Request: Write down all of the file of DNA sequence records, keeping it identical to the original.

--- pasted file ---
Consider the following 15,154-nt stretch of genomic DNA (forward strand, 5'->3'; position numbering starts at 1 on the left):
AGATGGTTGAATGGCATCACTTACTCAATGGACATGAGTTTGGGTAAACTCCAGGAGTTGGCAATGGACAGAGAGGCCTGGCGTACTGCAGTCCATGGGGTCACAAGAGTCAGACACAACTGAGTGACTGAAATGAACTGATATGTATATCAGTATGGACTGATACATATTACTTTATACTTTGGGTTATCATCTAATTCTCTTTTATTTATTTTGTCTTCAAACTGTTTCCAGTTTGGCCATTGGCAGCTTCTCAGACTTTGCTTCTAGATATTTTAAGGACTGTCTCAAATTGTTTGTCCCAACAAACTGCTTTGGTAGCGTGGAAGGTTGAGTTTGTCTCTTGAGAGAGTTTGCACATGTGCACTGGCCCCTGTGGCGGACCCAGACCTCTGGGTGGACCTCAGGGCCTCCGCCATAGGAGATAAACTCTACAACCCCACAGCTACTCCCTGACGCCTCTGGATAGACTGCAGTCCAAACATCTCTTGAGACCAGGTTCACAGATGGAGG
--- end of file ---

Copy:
Consider the following 15,154-nt stretch of genomic DNA (forward strand, 5'->3'; position numbering starts at 1 on the left):
AGATGGTTGAATGGCATCACTTACTCAATGGACATGAGTTTGGGTAAACTCCAGGAGTTGGCAATGGACAGAGAGGCCTGGCGTACTGCAGTCCATGGGGTCACAAGAGTCAGACACAACTGAGTGACTGAAATGAACTGATATGTATATCAGTATGGACTGATACATATTACTTTATACTTTGGGTTATCATCTAATTCTCTTTTATTTATTTTGTCTTCAAACTGTTTCCAGTTTGGCCATTGGCAGCTTCTCAGACTTTGCTTCTAGATATTTTAAGGACTGTCTCAAATTGTTTGTCCCAACAAACTGCTTTGGTAGCGTGGAAGGTTGAGTTTGTCTCTTGAGAGAGTTTGCACATGTGCACTGGCCCCTGTGGCGGACCCAGACCTCTGGGTGGACCTCAGGGCCTCCGCCATAGGAGATAAACTCTACAACCCCACAGCTACTCCCTGACGCCTCTGGATAGACTGCAGTCCAAACATCTCTTGAGACCAGGTTCACAGATGGAGG